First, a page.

In 2021, unions gained traction following the pandemic despite a steady decline in membership over the preceding years. Union membership peaked in 1979, with the number of members reaching 21 million. Membership has steadily decreased since then with the weakening of the 1935 National Labor Relations Act which legally protects workers’ right to organize, but unions still retain their political importance.
In 2008, unions proved to be instrumental in the election of President Barack Obama as well as his reelection in 2012. They heavily supported the legislative proposal at the time, called the Employee Free Choice Act, which intended to streamline and shorten the process of bringing new members into unions. Obama supported it, but Democrats lacked the broader support to pass the law.
This failure, paired with decreased union membership, may have led union members to switch their support to Republican candidate Donald Trump in the 2016 presidential election. However, unions crossed the political aisle once more in the 2020 election after current President Joe Biden vowed to be the ““most pro-union president leading the most pro-union administration in American history.”
In April 2021, he organized a task force with the goal of reversing the steady decline in union membership over the years. Their first report, released on February 7, highlighted low union participation in the US government and included nearly 70 recommendations on the instrumental role the government can play in encouraging union growth and protecting workers’ rights to unionize.
The report highlighted how more than 300,000 employees in the federal government are eligible to join a union, but have not, a fact that the government hopes to alter. The more relevant finding confirmed an already widely understood truth: union membership has fallen to 6.1% in 2021 from 16.8% in 1983. This drop reflects a changed attitude towards workers – another concern outlined in the report. More specifically, the Labor Department intends to continue the battle against major corporations who wish to misclassify workers as independent contractors, a trend common, given the gig economy shift in recent years.
This shifting attitude towards workers and their labor also explains the dissatisfaction seen recently that manifested itself in the Great Resignation, a movement among employees, perhaps catalyzed by the pandemic, who quit their jobs en masse beginning in early 2021. This phenomenon is largely due to the changing attitudes of the younger generation, as well as the labor conditions during the coronavirus pandemic. Both of these reasons are also boosting the approval ratings of unions. According to a Gallup poll, 68% of Americans said they were in favor of them in 2021, the highest percentage since 1965.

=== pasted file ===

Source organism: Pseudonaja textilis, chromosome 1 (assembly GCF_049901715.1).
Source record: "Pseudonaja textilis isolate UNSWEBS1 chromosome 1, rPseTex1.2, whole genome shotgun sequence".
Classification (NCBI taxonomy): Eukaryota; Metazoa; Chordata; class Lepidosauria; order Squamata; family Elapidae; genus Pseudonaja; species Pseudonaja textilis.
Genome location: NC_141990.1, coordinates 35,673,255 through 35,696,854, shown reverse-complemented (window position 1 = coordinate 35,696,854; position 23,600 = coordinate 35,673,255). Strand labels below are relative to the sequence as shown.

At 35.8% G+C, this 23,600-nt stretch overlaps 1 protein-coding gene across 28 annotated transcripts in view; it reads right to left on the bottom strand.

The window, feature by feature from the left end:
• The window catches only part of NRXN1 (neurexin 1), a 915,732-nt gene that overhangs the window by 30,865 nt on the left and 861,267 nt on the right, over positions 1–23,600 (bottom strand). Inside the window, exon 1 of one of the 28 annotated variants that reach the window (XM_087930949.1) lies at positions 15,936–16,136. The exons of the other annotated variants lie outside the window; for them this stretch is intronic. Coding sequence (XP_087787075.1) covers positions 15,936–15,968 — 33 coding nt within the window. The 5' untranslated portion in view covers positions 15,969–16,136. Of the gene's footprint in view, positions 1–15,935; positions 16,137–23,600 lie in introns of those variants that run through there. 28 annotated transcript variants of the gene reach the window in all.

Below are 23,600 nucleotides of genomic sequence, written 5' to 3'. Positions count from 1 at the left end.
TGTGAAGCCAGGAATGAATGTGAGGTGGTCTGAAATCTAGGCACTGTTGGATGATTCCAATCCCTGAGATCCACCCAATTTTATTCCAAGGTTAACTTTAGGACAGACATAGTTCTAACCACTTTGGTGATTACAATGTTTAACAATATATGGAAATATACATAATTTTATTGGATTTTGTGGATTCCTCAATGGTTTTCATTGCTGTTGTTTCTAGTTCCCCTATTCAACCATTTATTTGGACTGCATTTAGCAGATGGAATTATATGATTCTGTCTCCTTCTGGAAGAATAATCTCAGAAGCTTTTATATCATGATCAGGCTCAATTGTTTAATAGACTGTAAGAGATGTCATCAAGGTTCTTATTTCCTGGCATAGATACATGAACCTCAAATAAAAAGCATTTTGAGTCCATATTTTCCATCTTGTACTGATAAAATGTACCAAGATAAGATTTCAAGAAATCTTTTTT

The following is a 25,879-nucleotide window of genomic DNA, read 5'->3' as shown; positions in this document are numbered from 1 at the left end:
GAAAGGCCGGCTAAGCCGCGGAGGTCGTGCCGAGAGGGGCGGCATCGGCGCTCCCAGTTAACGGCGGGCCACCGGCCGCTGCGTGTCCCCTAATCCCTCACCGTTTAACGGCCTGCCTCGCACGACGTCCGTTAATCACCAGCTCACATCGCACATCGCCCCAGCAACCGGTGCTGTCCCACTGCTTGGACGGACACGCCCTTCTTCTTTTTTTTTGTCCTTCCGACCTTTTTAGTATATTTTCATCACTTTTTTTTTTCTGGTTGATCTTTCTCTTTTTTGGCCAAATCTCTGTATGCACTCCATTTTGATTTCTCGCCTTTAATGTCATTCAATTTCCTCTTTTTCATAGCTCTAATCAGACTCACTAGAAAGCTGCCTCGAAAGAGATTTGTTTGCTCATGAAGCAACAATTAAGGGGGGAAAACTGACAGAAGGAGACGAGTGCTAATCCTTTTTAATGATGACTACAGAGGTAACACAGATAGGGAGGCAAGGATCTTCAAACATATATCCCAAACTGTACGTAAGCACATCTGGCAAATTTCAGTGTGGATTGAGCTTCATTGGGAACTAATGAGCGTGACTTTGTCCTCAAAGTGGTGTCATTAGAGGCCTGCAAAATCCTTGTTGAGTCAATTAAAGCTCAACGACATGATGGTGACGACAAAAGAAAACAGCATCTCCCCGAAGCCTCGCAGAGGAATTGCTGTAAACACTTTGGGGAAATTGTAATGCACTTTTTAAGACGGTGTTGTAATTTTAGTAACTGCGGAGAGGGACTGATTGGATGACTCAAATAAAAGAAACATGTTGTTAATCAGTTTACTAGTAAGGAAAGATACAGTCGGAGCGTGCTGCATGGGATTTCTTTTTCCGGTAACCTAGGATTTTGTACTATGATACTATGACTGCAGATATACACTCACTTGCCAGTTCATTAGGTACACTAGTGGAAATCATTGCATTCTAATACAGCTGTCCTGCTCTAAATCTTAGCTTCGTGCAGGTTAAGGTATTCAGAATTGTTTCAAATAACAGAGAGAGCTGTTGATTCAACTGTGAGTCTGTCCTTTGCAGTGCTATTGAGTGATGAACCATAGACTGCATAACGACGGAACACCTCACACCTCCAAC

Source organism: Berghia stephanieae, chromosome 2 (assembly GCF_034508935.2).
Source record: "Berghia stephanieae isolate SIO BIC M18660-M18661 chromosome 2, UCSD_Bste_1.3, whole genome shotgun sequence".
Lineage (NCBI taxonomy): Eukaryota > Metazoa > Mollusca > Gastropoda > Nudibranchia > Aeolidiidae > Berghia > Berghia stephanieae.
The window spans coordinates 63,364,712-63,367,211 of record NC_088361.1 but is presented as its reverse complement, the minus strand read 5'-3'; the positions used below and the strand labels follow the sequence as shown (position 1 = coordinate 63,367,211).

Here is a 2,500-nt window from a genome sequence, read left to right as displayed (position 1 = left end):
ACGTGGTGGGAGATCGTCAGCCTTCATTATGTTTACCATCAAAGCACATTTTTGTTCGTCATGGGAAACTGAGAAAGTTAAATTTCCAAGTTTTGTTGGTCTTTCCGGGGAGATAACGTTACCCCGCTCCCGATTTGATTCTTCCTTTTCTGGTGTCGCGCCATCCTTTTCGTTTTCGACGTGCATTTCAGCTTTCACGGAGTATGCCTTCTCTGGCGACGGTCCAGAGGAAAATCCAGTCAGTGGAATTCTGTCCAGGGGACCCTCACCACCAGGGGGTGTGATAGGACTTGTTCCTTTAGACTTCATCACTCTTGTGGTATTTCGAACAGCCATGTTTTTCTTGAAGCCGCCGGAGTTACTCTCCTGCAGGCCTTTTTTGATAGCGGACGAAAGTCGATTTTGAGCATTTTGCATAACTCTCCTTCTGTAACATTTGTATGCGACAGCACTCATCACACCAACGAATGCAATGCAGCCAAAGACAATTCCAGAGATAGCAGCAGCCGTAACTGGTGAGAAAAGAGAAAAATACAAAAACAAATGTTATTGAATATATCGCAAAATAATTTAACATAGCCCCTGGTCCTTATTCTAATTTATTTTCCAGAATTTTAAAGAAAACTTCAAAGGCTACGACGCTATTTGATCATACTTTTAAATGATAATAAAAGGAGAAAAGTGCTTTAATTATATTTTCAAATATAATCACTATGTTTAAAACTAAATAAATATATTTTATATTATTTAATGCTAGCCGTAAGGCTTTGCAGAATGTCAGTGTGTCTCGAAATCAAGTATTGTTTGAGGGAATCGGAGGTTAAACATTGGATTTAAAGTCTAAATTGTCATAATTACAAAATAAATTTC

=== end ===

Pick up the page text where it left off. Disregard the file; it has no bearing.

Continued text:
These approval ratings indicate the resurgence of the labor movement. Thousands of workers at major corporations are unionizing to better their working conditions and increase salaries to more accurately reflect their labor. Workers at companies like John Deere and Kelloggs have gone on extended strikes, while workers at companies like Amazon and Starbucks have filed with the National Labor Relations Board to hold votes to unionize.
As of February 17, 2022, more than 70 Starbucks stores in 20 states filed for union elections. Two out of three stores who filed in Buffalo won the union election already, and will eventually bargain for a contract. In New York City, employees at four Starbucks stores filed petitions to organize with Workers United, an affiliate of the Service Employees International Union. While this can be seen as progress for workers’ rights, there are 9,000 corporate owned Starbucks locations in the country, so recent events do not yet make a trend.
Starbucks has pushed back against attempts to unionize. Seven Starbucks workers at a store in Memphis were allegedly fired in retaliation for union organizing. Other alleged actions by management include increased corporate management at stores holding union elections, and union avoidance meetings.
The struggle between corporate and workers is the manifestation of increasing frustration with the growing wealth inequality in America. For example, Starbucks reported $4.2 billion in net earnings this past fiscal year and the CEO, Kevin Johnson, received more than $20 million. Starbucks only just increased starting pay for its employees to $15 an hour, before federal officials set the union vote for Buffalo stores. Given the working conditions, and constant danger to their health this past year, Starbucks employees felt underappreciated and overworked.
Ultimately, the question is not whether unions will persist, but if workers can collectively organize well enough to counter corporate power in today’s economy. With the administration’s support behind them, success is a possibility. Only time will tell if the necessary change will occur.
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